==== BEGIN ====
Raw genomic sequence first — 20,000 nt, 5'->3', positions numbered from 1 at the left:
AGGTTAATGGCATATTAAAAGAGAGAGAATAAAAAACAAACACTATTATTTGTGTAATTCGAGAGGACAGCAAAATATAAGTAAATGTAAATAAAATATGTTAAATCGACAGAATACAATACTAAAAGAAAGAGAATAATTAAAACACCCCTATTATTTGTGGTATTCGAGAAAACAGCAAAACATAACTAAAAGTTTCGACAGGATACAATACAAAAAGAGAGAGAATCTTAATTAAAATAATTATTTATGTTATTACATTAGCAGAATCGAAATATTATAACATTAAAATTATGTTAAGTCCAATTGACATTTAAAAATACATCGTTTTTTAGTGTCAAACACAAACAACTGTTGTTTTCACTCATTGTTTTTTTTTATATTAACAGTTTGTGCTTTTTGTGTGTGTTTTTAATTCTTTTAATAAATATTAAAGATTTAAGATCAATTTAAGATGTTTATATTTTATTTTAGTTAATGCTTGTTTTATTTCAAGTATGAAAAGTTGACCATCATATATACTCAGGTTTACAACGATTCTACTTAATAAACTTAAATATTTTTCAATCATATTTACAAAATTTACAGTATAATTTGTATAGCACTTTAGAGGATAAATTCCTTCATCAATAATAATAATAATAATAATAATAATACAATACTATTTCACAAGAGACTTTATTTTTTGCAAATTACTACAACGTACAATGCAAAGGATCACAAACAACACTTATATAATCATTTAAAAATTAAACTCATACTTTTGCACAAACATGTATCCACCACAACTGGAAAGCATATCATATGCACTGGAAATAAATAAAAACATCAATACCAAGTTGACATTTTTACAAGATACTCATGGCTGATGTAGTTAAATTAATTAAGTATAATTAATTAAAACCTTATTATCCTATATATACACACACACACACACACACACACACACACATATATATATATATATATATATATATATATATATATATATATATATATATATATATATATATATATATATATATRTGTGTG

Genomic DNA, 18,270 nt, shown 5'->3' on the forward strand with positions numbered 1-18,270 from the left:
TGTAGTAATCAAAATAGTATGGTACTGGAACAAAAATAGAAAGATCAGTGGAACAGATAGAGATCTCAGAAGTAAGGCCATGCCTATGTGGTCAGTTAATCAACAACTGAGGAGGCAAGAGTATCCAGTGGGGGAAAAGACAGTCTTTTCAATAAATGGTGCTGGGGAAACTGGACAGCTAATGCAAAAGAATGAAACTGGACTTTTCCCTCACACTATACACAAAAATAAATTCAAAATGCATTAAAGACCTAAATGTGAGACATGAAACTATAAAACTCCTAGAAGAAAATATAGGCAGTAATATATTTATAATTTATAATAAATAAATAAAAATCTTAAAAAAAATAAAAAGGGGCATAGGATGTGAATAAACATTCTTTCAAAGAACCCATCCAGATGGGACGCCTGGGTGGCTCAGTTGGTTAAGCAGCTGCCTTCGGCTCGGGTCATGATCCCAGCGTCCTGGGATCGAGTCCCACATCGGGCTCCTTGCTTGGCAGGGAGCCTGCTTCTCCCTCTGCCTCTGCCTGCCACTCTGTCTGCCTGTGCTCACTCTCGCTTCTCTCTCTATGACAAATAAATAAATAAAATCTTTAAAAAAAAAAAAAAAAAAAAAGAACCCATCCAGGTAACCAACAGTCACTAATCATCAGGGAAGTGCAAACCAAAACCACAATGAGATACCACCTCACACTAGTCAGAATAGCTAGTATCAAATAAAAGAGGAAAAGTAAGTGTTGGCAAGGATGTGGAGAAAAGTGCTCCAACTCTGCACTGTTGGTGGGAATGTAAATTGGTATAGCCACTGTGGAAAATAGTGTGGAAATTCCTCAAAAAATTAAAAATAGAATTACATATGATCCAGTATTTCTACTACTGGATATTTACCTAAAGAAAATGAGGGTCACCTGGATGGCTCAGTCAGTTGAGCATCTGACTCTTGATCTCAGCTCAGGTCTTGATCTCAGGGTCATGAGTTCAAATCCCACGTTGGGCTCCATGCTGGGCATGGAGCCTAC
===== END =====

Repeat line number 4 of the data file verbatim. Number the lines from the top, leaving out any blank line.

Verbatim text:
TGTAGTAATCAAAATAGTATGGTACTGGAACAAAAATAGAAAGATCAGTGGAACAGATAGAGATCTCAGAAGTAAGGCCATGCCTATGTGGTCAGTTAATCAACAACTGAGGAGGCAAGAGTATCCAGTGGGGGAAAAGACAGTCTTTTCAATAAATGGTGCTGGGGAAACTGGACAGCTAATGCAAAAGAATGAAACTGGACTTTTCCCTCACACTATACACAAAAATAAATTCAAAATGCATTAAAGACCTAAATGTGAGACATGAAACTATAAAACTCCTAGAAGAAAATATAGGCAGTAATATATTTATAATTTATAATAAATAAATAAAAATCTTAAAAAAAATAAAAAGGGGCATAGGATGTGAATAAACATTCTTTCAAAGAACCCATCCAGATGGGACGCCTGGGTGGCTCAGTTGGTTAAGCAGCTGCCTTCGGCTCGGGTCATGATCCCAGCGTCCTGGGATCGAGTCCCACATCGGGCTCCTTGCTTGGCAGGGAGCCTGCTTCTCCCTCTGCCTCTGCCTGCCACTCTGTCTGCCTGTGCTCACTCTCGCTTCTCTCTCTATGACAAATAAATAAATAAAATCTTTAAAAAAAAAAAAAAAAAAAAAGAACCCATCCAGGTAACCAACAGTCACTAATCATCAGGGAAGTGCAAACCAAAACCACAATGAGATACCACCTCACACTAGTCAGAATAGCTAGTATCAAATAAAAGAGGAAAAGTAAGTGTTGGCAAGGATGTGGAGAAAAGTGCTCCAACTCTGCACTGTTGGTGGGAATGTAAATTGGTATAGCCACTGTGGAAAATAGTGTGGAAATTCCTCAAAAAATTAAAAATAGAATTACATATGATCCAGTATTTCTACTACTGGATATTTACCTAAAGAAAATGAGGGTCACCTGGATGGCTCAGTCAGTTGAGCATCTGACTCTTGATCTCAGCTCAGGTCTTGATCTCAGGGTCATGAGTTCAAATCCCACGTTGGGCTCCATGCTGGGCATGGAGCCTAC